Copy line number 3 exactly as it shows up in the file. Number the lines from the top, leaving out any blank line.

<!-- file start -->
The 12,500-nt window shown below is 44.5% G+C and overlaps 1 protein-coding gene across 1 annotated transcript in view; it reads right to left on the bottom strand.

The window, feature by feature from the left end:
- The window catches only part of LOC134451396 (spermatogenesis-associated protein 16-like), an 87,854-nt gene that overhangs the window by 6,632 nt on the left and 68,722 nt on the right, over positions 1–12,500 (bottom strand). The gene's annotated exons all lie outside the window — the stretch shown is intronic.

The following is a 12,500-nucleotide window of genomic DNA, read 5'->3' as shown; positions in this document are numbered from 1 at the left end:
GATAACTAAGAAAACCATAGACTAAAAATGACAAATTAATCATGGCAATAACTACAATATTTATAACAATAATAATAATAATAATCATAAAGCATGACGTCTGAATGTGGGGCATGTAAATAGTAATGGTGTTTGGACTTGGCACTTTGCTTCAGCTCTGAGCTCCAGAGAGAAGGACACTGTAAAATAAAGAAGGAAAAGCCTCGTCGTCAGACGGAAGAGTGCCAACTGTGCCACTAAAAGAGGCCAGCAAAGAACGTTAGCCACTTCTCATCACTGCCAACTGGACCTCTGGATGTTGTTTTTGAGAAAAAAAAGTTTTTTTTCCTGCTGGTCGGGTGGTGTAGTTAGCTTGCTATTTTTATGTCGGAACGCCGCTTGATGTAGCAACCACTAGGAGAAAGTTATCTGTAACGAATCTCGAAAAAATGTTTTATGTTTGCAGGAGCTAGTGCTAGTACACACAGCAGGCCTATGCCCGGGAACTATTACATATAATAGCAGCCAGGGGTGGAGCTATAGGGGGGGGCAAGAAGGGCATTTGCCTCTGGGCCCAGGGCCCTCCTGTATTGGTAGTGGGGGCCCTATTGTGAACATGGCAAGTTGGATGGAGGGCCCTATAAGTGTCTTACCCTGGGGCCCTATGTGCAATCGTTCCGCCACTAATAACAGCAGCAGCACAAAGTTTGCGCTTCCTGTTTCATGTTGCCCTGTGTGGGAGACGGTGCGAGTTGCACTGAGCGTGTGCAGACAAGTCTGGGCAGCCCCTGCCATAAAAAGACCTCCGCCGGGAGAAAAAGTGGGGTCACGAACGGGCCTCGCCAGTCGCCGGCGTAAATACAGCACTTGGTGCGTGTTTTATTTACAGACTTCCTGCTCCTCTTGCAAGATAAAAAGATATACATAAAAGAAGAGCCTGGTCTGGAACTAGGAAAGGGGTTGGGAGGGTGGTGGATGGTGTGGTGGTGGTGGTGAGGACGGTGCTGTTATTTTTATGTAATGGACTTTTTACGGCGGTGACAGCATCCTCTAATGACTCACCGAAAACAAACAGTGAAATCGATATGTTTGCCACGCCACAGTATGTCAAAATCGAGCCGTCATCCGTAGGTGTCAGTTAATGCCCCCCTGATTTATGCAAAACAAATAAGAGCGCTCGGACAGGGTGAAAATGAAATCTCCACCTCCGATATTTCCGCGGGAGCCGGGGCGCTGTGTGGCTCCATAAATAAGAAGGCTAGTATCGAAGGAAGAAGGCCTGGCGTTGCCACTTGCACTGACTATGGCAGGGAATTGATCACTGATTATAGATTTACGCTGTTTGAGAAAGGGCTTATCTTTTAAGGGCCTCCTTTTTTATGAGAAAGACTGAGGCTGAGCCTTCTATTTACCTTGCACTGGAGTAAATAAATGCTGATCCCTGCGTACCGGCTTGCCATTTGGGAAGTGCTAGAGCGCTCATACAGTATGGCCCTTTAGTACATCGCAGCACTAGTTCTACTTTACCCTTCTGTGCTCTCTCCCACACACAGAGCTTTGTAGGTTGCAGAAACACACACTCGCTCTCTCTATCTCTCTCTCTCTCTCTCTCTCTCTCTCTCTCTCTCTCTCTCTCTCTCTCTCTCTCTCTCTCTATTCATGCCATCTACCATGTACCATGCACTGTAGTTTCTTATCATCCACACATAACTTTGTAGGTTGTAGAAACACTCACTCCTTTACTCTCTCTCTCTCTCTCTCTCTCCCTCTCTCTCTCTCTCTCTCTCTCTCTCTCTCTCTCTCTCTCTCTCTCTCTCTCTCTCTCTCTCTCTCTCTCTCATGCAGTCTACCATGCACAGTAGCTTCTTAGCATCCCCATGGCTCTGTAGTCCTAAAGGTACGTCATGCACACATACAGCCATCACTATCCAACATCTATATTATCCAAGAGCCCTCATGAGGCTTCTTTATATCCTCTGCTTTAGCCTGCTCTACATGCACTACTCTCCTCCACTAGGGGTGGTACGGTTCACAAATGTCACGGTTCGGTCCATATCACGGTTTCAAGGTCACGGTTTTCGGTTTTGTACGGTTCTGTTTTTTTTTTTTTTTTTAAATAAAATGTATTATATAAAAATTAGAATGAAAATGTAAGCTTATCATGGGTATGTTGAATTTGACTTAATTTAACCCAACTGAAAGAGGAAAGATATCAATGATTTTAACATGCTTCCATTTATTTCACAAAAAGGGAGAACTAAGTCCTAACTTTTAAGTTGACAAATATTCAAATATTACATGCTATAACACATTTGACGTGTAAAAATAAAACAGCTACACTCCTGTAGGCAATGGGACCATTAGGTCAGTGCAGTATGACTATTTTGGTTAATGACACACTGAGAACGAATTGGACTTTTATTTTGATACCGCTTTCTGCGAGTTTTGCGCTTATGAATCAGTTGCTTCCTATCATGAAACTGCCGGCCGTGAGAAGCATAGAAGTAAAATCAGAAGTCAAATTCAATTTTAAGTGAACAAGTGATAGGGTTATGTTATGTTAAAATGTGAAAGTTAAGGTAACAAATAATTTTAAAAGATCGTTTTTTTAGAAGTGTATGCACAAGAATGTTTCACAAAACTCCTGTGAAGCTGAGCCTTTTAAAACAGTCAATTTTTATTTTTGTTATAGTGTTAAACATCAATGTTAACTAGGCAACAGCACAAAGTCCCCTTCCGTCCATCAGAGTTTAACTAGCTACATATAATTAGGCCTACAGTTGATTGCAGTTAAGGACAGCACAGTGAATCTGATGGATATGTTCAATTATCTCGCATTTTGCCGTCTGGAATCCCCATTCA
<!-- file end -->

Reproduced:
- The window catches only part of LOC134451396 (spermatogenesis-associated protein 16-like), an 87,854-nt gene that overhangs the window by 6,632 nt on the left and 68,722 nt on the right, over positions 1–12,500 (bottom strand). The gene's annotated exons all lie outside the window — the stretch shown is intronic.